History of Monroe, Maine
A Gazetteer of the
State of Maine
By Geo. J. Varney
Published by B. B. Russell, 57 Cornhill,
Monroe lies in the northern part of Waldo County, 13
miles north of Belfast and 18 miles south-west of Bangor, on the stage-line from the latter city to Brooks. It
is bounded on the east by Winterport and Frankfort, south by Swanville, west by Brooks and Jackson, and North by
Newburgh, in Penobscot County. The surface is broken and hilly, but the soil yields well on cultivation. Much attention
has been given to fruit trees, and the town shows many fine orchards. It is drained by both the north and south
branches of Marsh River; and on these are many water-powers. There is one saw-mill for long and short lumber, one
grist-mill, a carding-mill, barrel-factory, cheese-factory, and other manufactures common to villages. A few years
ago there were in operation in this town the following: “Willis’s Mills,” on a fall of 15 feet on Marsh River,
comprising a saw-mill, with the capacity of producing annually 400,000 feet of long lumber and 800,000 shingles,
and a grist-mill with four sets of stones. On a fall of 10 feet, half a mile above, were saw, fulling, and carding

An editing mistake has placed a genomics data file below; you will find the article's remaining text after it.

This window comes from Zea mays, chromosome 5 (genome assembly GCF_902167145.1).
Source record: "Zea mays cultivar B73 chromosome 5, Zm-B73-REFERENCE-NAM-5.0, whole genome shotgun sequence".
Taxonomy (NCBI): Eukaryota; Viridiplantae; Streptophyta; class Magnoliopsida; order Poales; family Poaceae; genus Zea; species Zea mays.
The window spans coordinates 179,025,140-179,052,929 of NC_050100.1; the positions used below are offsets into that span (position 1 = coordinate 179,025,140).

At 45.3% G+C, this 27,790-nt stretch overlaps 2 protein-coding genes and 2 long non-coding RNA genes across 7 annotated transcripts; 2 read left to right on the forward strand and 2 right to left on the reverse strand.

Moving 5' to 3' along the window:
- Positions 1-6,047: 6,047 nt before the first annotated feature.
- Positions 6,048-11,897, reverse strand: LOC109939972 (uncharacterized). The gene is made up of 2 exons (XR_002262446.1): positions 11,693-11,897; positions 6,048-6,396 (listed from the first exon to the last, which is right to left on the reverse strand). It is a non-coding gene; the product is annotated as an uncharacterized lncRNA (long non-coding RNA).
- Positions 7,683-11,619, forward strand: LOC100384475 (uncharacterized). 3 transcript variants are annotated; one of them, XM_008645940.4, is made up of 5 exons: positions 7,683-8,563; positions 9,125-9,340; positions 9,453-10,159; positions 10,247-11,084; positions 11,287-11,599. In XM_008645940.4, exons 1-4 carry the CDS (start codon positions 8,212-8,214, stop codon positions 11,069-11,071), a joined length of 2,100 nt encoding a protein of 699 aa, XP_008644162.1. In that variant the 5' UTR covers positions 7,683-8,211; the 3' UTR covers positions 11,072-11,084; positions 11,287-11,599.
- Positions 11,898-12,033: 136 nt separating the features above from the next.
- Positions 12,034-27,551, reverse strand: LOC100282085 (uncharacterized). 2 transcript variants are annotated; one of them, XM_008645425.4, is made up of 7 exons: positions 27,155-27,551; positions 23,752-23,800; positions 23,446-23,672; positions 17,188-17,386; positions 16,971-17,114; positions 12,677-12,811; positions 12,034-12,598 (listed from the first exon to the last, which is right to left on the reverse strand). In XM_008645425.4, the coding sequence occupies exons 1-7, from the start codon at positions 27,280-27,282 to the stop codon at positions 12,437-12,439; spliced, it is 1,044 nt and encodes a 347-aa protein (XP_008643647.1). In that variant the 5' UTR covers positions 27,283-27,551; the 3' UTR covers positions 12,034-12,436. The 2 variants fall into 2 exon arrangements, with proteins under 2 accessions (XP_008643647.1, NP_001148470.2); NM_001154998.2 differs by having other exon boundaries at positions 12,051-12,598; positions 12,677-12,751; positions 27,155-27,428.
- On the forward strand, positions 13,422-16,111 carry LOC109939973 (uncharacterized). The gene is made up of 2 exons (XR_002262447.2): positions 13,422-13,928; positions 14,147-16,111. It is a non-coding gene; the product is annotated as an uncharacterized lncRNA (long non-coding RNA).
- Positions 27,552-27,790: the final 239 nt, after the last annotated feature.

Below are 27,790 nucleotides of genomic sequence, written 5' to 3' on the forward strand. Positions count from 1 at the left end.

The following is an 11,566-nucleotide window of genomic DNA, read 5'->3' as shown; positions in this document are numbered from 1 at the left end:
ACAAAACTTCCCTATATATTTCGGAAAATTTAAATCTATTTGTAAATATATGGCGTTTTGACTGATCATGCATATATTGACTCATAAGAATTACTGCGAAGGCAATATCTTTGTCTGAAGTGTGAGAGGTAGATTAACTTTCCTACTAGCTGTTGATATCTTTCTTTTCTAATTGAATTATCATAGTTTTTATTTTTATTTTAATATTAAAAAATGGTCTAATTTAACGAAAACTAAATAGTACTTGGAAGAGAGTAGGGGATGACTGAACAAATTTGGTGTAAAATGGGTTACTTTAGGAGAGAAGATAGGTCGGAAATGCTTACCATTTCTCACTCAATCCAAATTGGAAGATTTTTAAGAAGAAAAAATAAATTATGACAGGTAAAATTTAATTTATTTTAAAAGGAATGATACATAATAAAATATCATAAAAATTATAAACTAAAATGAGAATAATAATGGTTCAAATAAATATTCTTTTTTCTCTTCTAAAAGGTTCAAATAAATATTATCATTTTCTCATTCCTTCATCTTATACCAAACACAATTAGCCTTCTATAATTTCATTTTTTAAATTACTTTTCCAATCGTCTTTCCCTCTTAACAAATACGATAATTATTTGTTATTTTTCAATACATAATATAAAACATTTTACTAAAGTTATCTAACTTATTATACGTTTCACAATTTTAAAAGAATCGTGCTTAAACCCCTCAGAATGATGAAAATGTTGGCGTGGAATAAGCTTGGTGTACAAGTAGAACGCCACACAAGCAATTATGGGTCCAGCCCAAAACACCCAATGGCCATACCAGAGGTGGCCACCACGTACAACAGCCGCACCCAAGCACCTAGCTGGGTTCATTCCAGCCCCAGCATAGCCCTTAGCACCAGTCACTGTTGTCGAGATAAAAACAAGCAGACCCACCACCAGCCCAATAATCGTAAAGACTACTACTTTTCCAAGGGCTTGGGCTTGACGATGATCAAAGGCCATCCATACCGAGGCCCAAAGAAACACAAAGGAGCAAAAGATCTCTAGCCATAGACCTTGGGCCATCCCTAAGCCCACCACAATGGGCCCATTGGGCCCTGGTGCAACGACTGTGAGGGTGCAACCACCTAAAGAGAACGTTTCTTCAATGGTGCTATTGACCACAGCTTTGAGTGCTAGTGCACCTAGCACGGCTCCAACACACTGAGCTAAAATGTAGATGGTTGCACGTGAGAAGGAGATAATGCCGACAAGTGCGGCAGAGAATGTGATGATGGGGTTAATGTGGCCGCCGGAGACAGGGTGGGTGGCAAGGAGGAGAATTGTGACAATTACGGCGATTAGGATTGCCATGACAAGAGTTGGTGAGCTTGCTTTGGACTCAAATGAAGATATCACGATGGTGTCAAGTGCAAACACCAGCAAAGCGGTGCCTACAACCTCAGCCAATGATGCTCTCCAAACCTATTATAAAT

mills. Half a mile above the last was a lumber and stave mill, and two miles above this were saw and shingle mills.
On the outlet of Northern Pond was “Thurlough Mill,” with capacity of manufacturing annually 200,000 feet of lumber.
On the outlet of the Thomas Chase bog, was a stone dam unoccupied; and half a mile farther down were board, lath,
shingle and stave mills. On the outlet of a pond in Swanville were the “Mayo Mills,” including a first-class grist-mill.
On the Emery Mills Stream was a saw and stave mill, a pail-factory, and still earlier, a grist-mill. At the outlet
of Jones’ Bog there was a grist-mill. Other privileges have never been occupied, and it is to be hoped that the
future will see more of this waste power made useful to man.